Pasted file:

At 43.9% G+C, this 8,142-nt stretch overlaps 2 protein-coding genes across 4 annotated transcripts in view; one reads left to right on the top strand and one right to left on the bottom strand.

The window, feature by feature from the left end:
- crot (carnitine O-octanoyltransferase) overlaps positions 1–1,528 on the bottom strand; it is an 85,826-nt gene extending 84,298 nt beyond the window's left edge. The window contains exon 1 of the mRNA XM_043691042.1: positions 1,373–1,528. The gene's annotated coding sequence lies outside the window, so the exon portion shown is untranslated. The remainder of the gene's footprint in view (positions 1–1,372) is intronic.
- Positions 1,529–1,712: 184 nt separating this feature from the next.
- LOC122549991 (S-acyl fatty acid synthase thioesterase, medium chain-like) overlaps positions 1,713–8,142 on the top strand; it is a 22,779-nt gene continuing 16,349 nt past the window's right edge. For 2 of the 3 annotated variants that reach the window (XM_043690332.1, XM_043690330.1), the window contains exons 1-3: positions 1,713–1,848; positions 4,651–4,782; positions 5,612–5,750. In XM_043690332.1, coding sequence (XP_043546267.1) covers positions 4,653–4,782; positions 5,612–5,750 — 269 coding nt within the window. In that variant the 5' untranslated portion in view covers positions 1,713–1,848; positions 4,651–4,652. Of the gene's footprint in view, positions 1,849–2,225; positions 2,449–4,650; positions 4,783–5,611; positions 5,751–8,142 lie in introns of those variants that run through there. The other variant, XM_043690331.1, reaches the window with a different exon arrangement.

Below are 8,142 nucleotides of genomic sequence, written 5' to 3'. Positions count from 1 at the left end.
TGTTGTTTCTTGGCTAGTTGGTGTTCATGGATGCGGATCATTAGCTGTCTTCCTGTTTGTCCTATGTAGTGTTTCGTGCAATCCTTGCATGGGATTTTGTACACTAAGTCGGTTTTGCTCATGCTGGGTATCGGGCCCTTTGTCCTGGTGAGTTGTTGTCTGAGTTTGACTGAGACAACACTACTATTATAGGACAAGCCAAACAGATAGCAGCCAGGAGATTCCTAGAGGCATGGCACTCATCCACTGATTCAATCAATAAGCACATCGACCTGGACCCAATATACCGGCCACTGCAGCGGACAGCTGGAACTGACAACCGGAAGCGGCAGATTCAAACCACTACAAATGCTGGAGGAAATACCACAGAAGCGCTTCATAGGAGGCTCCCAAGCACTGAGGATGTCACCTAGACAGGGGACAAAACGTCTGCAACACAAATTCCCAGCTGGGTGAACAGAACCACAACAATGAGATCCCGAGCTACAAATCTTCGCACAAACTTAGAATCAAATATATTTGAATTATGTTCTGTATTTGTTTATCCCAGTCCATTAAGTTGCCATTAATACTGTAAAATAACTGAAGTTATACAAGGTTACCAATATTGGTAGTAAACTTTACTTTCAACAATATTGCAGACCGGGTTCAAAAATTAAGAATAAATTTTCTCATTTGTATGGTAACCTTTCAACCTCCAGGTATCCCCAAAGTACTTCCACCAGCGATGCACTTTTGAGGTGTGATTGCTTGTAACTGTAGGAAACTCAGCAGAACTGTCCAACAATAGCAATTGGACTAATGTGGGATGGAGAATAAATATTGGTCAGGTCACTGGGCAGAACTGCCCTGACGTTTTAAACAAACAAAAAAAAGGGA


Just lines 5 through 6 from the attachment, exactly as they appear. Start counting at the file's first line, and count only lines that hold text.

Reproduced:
- LOC122549991 (S-acyl fatty acid synthase thioesterase, medium chain-like) overlaps positions 1,713–8,142 on the top strand; it is a 22,779-nt gene continuing 16,349 nt past the window's right edge. For 2 of the 3 annotated variants that reach the window (XM_043690332.1, XM_043690330.1), the window contains exons 1-3: positions 1,713–1,848; positions 4,651–4,782; positions 5,612–5,750. In XM_043690332.1, coding sequence (XP_043546267.1) covers positions 4,653–4,782; positions 5,612–5,750 — 269 coding nt within the window. In that variant the 5' untranslated portion in view covers positions 1,713–1,848; positions 4,651–4,652. Of the gene's footprint in view, positions 1,849–2,225; positions 2,449–4,650; positions 4,783–5,611; positions 5,751–8,142 lie in introns of those variants that run through there. The other variant, XM_043690331.1, reaches the window with a different exon arrangement.

Below are 8,142 nucleotides of genomic sequence, written 5' to 3'. Positions count from 1 at the left end.